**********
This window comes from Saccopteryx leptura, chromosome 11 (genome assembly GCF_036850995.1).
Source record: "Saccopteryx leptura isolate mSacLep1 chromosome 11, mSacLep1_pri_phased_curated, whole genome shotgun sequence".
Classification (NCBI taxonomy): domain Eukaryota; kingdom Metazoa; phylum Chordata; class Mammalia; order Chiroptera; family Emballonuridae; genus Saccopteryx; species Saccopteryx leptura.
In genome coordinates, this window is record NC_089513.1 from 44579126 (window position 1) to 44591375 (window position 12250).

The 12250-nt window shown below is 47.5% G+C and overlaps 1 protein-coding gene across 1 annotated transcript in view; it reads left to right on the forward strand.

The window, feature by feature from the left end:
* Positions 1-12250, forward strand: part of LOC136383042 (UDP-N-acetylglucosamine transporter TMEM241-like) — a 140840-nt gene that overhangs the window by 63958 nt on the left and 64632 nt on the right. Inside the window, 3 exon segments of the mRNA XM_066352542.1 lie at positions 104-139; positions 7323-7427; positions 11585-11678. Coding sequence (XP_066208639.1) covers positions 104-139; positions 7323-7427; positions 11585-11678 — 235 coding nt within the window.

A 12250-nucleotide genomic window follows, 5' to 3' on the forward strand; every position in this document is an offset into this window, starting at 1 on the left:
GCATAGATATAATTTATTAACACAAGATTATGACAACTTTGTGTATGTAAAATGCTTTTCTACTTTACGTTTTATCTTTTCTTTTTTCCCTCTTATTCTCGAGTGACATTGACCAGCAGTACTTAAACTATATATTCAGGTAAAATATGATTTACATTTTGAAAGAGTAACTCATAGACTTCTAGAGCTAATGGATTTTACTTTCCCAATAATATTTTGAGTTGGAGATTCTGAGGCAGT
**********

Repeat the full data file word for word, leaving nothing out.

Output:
This window comes from Saccopteryx leptura, chromosome 11 (genome assembly GCF_036850995.1).
Source record: "Saccopteryx leptura isolate mSacLep1 chromosome 11, mSacLep1_pri_phased_curated, whole genome shotgun sequence".
Classification (NCBI taxonomy): domain Eukaryota; kingdom Metazoa; phylum Chordata; class Mammalia; order Chiroptera; family Emballonuridae; genus Saccopteryx; species Saccopteryx leptura.
In genome coordinates, this window is record NC_089513.1 from 44579126 (window position 1) to 44591375 (window position 12250).

The 12250-nt window shown below is 47.5% G+C and overlaps 1 protein-coding gene across 1 annotated transcript in view; it reads left to right on the forward strand.

The window, feature by feature from the left end:
* Positions 1-12250, forward strand: part of LOC136383042 (UDP-N-acetylglucosamine transporter TMEM241-like) — a 140840-nt gene that overhangs the window by 63958 nt on the left and 64632 nt on the right. Inside the window, 3 exon segments of the mRNA XM_066352542.1 lie at positions 104-139; positions 7323-7427; positions 11585-11678. Coding sequence (XP_066208639.1) covers positions 104-139; positions 7323-7427; positions 11585-11678 — 235 coding nt within the window.

A 12250-nucleotide genomic window follows, 5' to 3' on the forward strand; every position in this document is an offset into this window, starting at 1 on the left:
GCATAGATATAATTTATTAACACAAGATTATGACAACTTTGTGTATGTAAAATGCTTTTCTACTTTACGTTTTATCTTTTCTTTTTTCCCTCTTATTCTCGAGTGACATTGACCAGCAGTACTTAAACTATATATTCAGGTAAAATATGATTTACATTTTGAAAGAGTAACTCATAGACTTCTAGAGCTAATGGATTTTACTTTCCCAATAATATTTTGAGTTGGAGATTCTGAGGCAGT